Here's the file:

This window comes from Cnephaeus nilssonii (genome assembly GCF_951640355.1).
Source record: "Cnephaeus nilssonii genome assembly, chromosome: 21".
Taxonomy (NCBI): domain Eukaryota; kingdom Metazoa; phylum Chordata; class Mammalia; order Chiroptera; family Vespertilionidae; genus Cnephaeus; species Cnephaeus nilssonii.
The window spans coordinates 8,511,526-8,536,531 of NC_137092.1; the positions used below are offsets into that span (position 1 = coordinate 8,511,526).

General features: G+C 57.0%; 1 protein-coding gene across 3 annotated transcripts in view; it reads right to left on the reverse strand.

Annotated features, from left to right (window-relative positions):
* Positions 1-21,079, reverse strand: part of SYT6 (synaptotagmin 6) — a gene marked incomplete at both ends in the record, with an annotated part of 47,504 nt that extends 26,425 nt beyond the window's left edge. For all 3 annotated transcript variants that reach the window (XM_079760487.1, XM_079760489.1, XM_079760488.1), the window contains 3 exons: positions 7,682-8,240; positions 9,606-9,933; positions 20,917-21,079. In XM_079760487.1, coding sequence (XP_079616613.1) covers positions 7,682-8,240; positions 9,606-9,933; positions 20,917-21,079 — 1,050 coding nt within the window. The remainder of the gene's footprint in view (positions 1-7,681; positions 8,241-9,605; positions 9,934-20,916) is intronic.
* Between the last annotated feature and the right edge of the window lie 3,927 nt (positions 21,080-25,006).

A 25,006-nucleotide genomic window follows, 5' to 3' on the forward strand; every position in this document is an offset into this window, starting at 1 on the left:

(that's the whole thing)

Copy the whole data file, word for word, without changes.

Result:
This window comes from Cnephaeus nilssonii (genome assembly GCF_951640355.1).
Source record: "Cnephaeus nilssonii genome assembly, chromosome: 21".
Taxonomy (NCBI): domain Eukaryota; kingdom Metazoa; phylum Chordata; class Mammalia; order Chiroptera; family Vespertilionidae; genus Cnephaeus; species Cnephaeus nilssonii.
The window spans coordinates 8,511,526-8,536,531 of NC_137092.1; the positions used below are offsets into that span (position 1 = coordinate 8,511,526).

General features: G+C 57.0%; 1 protein-coding gene across 3 annotated transcripts in view; it reads right to left on the reverse strand.

Annotated features, from left to right (window-relative positions):
* Positions 1-21,079, reverse strand: part of SYT6 (synaptotagmin 6) — a gene marked incomplete at both ends in the record, with an annotated part of 47,504 nt that extends 26,425 nt beyond the window's left edge. For all 3 annotated transcript variants that reach the window (XM_079760487.1, XM_079760489.1, XM_079760488.1), the window contains 3 exons: positions 7,682-8,240; positions 9,606-9,933; positions 20,917-21,079. In XM_079760487.1, coding sequence (XP_079616613.1) covers positions 7,682-8,240; positions 9,606-9,933; positions 20,917-21,079 — 1,050 coding nt within the window. The remainder of the gene's footprint in view (positions 1-7,681; positions 8,241-9,605; positions 9,934-20,916) is intronic.
* Between the last annotated feature and the right edge of the window lie 3,927 nt (positions 21,080-25,006).

A 25,006-nucleotide genomic window follows, 5' to 3' on the forward strand; every position in this document is an offset into this window, starting at 1 on the left: